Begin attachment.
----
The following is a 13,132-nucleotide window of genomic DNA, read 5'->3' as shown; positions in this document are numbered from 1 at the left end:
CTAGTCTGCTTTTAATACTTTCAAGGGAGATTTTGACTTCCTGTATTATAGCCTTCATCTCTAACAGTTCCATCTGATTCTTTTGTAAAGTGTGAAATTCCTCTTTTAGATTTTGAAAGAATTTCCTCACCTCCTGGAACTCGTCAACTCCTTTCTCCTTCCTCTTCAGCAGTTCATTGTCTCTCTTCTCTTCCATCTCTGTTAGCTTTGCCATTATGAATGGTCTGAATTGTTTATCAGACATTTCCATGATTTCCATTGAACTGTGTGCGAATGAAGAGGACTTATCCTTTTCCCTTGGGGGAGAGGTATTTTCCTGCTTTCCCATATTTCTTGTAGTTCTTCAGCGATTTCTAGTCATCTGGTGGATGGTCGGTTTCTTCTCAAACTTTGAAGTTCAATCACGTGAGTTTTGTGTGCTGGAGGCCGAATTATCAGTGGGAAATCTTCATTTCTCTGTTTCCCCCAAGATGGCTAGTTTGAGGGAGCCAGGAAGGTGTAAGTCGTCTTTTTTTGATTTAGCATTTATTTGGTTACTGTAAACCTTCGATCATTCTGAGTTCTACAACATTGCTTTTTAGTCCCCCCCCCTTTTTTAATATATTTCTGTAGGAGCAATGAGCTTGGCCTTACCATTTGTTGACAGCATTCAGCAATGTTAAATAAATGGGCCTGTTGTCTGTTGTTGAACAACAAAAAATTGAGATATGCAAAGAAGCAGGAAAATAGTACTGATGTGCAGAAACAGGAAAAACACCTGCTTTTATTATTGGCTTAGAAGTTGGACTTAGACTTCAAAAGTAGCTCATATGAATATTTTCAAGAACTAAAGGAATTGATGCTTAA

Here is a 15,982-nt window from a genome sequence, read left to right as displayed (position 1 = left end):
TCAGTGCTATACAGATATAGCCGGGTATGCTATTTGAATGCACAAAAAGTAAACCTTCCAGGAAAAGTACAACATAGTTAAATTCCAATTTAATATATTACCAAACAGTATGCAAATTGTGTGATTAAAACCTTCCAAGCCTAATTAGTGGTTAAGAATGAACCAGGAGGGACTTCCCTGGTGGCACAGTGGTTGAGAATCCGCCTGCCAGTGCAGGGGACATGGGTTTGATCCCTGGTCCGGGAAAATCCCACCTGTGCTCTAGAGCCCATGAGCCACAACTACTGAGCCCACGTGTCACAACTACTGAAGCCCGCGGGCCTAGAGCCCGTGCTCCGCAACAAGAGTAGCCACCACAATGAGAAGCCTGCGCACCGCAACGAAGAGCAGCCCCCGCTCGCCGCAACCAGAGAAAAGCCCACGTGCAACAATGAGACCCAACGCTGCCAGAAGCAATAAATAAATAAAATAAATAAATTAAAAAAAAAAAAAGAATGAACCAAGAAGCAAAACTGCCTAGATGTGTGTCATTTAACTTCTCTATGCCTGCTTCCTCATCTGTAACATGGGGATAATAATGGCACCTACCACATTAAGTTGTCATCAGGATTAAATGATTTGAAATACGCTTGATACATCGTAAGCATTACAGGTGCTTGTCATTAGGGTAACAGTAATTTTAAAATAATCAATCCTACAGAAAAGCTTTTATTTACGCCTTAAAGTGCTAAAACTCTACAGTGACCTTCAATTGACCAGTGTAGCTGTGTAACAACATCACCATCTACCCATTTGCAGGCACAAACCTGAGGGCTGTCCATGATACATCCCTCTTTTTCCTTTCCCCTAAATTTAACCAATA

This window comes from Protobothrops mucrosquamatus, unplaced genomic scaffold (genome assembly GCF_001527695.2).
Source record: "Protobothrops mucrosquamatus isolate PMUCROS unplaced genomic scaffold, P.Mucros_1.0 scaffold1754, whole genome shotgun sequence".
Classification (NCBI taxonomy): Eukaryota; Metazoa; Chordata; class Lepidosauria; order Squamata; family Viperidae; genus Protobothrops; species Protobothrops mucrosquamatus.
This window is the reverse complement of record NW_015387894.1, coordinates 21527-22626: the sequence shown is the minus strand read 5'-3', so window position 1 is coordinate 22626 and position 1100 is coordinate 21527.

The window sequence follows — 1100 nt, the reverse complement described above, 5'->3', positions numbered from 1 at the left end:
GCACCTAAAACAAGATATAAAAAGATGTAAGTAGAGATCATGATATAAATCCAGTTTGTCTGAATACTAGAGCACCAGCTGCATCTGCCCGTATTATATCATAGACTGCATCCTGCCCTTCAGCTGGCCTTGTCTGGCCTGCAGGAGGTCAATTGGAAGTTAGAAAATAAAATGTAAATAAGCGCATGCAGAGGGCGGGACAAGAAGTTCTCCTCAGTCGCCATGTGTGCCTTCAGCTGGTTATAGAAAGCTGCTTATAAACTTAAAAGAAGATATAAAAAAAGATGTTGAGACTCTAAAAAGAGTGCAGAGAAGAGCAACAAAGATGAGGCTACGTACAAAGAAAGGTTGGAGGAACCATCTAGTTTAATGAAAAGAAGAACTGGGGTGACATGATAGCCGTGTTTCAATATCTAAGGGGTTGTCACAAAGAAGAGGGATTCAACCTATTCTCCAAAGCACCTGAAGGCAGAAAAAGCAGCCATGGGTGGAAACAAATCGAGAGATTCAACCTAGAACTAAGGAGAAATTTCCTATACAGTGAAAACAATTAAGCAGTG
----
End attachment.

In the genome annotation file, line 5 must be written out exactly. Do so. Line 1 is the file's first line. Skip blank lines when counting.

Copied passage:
This window comes from Protobothrops mucrosquamatus, unplaced genomic scaffold (genome assembly GCF_001527695.2).